Cover image for Born to die : disease and New World conquest, 1492-1650
Born to die : disease and New World conquest, 1492-1650
Cook, Noble David.
Personal Author:
Publication Information:
Cambridge ; New York : Cambridge University Press, 1998.
Physical Description:
xiii, 248 pages : illustrations ; 24 cm.

Format :


Call Number
Material Type
Home Location
Item Holds
E59.D58 C66 1998 Adult Non-Fiction Central Closed Stacks

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The biological mingling of the Old and New Worlds began with the first voyage of Columbus. The exchange was a mixed blessing: it led to the disappearance of entire peoples in the Americas, but it also resulted in the rapid expansion and consequent economic and military hegemony of Europeans. Amerindians had never before experienced the deadly Eurasian sicknesses brought by the foreigners in wave after wave: smallpox, measles, typhus, plague, influenza, malaria, yellow fever. These diseases literally conquered the Americas before the sword could be unsheathed. From 1492 to 1650, from Hudson's Bay in the north to southernmost Tierra del Fuego, disease weakened Amerindian resistance to outside domination. The Black Legend, which attempts to place all of the blame of the injustices of conquest on the Spanish, must be revised in light of the evidence that all Old World peoples carried, though largely unwittingly, the germs of the destruction of American civilization.

Reviews 1

Choice Review

One of the older topics in New World history is the demographic decline of Native American societies at the hands of Old World diseases. Most studies on this subject have been limited to territory encompassed by one of the early colonial systems. In this work, Cook attempts a hemispheric synthesis. Ranging in expanse from the Tierra del Fuego to the St. Lawrence River Valley and covering the first century and a half of European occupation, Cook explores many of the issues that accompany the study of disease and epidemics in the New World. One of the first problems he faces is that of dating and identifying the lethal pathogens that arrived with the Europeans. Like their human vectors, they did not arrive all at once, nor did they necessarily stay. Next, Cook attempts to evaluate the impact of these illnesses on indigenous societies. The author notes that many groups remembered the arrival of diseases far more vividly than they did military conquest by outsiders. Some readers will argue that the chronological limits of the book should be pushed in both directions to make it more useful. Nevertheless, it is an important work that shows New World societies reeling from forces far beyond their control. All levels. J. A. Lewis; Western Carolina University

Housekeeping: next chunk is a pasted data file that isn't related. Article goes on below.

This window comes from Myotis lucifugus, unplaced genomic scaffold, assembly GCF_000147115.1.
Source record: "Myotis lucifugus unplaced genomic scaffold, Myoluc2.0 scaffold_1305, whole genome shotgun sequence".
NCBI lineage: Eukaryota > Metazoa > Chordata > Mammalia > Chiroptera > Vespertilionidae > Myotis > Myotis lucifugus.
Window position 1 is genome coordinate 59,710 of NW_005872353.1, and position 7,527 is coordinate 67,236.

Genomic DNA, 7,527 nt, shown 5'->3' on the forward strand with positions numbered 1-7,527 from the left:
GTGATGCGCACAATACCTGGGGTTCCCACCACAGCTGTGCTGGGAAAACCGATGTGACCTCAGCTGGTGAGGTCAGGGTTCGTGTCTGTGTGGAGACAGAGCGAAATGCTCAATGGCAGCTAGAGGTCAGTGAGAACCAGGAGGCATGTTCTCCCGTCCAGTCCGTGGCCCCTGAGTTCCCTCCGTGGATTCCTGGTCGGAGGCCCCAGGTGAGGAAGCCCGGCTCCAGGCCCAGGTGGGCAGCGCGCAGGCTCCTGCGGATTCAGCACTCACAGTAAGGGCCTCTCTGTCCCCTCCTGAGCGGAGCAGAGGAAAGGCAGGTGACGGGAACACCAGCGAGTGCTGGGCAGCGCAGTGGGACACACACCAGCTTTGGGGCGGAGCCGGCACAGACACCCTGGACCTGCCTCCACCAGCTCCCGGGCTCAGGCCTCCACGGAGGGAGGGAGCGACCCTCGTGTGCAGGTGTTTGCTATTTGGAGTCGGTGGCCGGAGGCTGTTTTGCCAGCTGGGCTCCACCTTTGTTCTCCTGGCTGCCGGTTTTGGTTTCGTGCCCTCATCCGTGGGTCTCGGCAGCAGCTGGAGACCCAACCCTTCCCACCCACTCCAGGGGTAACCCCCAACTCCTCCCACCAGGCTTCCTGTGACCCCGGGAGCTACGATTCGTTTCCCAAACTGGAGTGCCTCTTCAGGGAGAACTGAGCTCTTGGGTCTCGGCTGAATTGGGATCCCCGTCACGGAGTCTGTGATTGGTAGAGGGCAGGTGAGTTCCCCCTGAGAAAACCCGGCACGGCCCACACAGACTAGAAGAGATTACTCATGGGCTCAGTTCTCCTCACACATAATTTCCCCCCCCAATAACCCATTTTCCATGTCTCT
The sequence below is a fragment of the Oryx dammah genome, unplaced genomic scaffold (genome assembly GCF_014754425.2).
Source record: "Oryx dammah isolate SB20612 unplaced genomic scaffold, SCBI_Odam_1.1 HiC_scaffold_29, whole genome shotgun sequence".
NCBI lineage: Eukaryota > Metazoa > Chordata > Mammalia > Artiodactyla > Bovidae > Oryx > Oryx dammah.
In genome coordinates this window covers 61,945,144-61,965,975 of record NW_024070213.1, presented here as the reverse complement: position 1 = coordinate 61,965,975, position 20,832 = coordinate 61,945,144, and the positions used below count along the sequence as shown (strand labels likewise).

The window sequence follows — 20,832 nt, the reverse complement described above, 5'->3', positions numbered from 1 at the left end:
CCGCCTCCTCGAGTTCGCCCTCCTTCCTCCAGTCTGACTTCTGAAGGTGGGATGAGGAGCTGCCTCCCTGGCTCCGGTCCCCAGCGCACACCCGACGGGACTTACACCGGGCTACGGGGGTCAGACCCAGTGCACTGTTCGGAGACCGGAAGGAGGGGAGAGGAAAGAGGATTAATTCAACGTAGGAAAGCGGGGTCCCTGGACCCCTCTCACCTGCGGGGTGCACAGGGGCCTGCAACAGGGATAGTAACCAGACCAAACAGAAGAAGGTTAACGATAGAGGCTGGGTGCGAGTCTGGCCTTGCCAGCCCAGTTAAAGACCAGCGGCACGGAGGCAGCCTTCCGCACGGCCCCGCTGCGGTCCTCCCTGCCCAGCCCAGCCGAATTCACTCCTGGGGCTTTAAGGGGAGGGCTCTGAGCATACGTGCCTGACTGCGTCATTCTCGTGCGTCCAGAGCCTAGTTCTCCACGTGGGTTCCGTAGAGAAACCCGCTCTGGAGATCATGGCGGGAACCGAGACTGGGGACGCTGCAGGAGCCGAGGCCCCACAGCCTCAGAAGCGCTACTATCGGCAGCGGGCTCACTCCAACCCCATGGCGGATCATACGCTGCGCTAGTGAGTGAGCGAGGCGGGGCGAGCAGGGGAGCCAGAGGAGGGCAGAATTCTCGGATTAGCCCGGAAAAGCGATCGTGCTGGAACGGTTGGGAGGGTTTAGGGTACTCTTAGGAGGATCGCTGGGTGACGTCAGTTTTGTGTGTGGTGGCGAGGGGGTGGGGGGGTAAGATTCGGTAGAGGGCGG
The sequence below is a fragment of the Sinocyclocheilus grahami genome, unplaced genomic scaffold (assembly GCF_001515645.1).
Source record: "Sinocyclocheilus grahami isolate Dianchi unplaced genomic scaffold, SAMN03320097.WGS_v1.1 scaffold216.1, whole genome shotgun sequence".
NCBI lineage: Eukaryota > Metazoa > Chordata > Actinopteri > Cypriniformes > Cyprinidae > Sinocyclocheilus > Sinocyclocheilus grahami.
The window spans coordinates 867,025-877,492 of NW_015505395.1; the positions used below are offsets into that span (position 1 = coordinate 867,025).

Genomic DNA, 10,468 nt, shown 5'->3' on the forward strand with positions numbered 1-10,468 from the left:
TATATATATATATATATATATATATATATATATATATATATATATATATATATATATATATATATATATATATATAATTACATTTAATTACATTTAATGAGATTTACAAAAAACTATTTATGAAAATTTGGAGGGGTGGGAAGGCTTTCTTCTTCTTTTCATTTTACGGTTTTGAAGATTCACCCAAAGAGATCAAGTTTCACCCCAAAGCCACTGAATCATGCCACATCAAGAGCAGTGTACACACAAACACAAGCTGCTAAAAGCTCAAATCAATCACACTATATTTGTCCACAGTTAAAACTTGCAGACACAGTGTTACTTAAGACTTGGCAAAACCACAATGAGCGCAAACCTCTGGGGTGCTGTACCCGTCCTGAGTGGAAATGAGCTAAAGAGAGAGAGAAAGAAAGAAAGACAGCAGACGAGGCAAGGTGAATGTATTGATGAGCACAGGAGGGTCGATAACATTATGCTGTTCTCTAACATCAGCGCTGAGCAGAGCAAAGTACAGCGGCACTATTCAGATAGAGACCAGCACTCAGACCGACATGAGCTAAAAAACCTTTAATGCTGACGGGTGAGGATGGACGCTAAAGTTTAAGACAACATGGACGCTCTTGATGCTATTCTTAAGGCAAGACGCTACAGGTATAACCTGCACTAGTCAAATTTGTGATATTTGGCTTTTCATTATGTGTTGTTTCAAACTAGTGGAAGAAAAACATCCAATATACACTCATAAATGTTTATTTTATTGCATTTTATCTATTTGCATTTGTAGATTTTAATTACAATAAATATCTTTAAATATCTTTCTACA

Table of Contents

1 In the path of the hurricane: disease and the disappearance of the peoples of the Caribbean, 1492-1518
2 The deaths of Aztec Cuitlahuac and Inca Huayna Capac: the first New World pandemics
3 Settling in: epidemics and conquest to the end of the first century
4 Regional outbreaks from the 1530s to century's end
5 New arrivals: peoples and illnesses from 1600-1650